Tuesday, November 8, 2011
The Dangers Of Noise Fatigue
Noise fatigue may be an often-overlooked cause of aircraft accidents in general aviation
One almost inevitable result of additional power is more noise, and Power Flow had received some reports that their first generation of tuned exhausts' increased power translated directly to a higher noise level. Company general manager Darren Tilman's demonstrator is a Mooney 201, and he commented that he had flown with a customer in an older, '60s vintage M20E Mooney fitted with the first-generation Power Flow exhaust, and even he was surprised how loud it was—about 114 dB.
Accordingly, the company came up with an improved, super-sound-proofed, stainless-steel, ceramic-coated exhaust. The new pipe mounts in the same location, and Power Flow flight-tested the system and determined there was no cruise loss with the improved exhaust. The Daytona Beach company knew any performance loss could be a critical litmus test that might doom the Quiet Pipe.
The result of the quieting effort was an impressive 13-decibel reduction on Mooney M20E/Fs over the previous system. (The decibel scale is logarithmic, so 13 dB is a HUGE improvement.)
The same Quiet Pipe exhaust may be applied to the later 200 hp Mooney 201, but aircraft designer Roy LoPresti had already reworked the model's exhaust system back in the mid-'70s during the airplane's development process. As a result, the reduced noise level with the new Power Flow pipe is more like three to four dB on the 201, still a substantial improvement, but not as dramatic as the result on older Mooneys such as mine.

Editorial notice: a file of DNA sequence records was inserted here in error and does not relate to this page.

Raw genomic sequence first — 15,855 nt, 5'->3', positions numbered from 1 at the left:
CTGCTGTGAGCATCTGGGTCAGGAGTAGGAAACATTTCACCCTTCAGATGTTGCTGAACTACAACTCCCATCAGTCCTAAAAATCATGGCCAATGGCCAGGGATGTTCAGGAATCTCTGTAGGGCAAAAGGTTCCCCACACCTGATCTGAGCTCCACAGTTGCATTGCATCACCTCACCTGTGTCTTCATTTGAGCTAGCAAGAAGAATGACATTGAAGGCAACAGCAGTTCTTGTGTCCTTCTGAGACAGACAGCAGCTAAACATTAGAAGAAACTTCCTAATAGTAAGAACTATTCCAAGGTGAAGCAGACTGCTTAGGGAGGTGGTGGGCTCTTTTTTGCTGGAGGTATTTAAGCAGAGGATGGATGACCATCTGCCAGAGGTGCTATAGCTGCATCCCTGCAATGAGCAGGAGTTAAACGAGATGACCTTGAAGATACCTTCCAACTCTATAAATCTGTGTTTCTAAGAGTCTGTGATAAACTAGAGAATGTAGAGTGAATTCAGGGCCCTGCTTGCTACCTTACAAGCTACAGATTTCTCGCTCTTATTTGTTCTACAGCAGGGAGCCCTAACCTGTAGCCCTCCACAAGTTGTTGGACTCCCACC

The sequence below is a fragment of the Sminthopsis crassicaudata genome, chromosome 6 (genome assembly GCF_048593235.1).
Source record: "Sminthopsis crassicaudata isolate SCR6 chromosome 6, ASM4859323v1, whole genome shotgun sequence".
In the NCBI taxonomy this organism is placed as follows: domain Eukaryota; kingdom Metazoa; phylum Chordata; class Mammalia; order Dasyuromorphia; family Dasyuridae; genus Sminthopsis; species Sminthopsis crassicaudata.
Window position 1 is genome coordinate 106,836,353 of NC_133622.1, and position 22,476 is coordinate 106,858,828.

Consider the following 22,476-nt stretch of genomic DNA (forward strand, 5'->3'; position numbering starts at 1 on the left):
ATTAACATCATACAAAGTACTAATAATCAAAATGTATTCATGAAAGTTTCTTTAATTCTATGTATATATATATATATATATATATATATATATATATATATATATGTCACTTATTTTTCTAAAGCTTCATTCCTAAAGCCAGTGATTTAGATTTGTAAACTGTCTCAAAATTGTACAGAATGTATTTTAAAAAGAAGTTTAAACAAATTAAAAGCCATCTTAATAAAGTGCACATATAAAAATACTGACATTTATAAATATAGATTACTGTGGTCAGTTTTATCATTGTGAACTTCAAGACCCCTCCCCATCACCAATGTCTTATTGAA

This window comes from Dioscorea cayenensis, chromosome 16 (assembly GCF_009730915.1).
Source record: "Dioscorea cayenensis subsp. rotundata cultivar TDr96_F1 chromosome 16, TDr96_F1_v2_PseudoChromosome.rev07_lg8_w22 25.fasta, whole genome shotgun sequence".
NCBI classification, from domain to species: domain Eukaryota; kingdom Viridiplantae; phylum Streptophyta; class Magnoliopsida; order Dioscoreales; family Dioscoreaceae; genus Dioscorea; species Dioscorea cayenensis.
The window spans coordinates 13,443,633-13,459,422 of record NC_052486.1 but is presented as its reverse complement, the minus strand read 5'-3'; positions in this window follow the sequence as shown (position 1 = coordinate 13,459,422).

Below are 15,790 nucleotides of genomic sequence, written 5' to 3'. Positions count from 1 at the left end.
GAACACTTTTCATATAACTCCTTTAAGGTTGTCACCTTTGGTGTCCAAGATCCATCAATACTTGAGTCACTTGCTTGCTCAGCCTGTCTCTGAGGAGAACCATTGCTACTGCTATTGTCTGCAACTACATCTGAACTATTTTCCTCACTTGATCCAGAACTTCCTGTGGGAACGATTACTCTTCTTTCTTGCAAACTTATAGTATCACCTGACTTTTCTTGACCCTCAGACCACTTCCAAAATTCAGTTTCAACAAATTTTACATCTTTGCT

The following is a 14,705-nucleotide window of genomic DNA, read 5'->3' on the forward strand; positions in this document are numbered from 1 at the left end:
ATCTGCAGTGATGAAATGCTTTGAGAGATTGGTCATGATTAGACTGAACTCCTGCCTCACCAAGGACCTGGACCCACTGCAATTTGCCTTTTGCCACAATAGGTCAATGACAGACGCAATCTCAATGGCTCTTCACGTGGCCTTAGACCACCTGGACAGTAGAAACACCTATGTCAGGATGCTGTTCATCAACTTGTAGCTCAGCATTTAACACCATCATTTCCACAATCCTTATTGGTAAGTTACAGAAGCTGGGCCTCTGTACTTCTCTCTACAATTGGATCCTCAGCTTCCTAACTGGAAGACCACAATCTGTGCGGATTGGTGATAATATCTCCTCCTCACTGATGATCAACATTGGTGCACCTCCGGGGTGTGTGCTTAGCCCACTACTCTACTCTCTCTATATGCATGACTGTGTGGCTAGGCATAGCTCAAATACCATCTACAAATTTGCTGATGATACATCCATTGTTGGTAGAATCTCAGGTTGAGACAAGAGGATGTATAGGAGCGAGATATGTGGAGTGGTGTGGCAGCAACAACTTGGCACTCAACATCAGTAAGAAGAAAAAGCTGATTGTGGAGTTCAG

The new exhaust is practically indistinguishable from the old. It's about ½ inch larger in diameter and an inch shorter, but from a distance, most people won't be able to tell the difference.
Obviously, the new Quiet Pipe won't do you much good unless you already own a Power Flow tuned exhaust. Fortunately, the company has sold some 3,700 systems, installed in a dozen models powered by four-cylinder Lycomings.
The hush kit is available for 11 models served by Power Flow (only the Cardinal RG is excluded). Price ranges from $650 to $990, and installation time is roughly two hours.
Noise suppression for general aviation is more than a convenience. It's more than being able to hear every transmission from ATC distinctly or listen to your iPod in comfort at 10,500 feet over Omaha. Reducing the dB count can make the cockpit environment less frenetic and the pilot's job easier and safer.
If you're smarter than I am, you won't go flying for 15 hours in one day.
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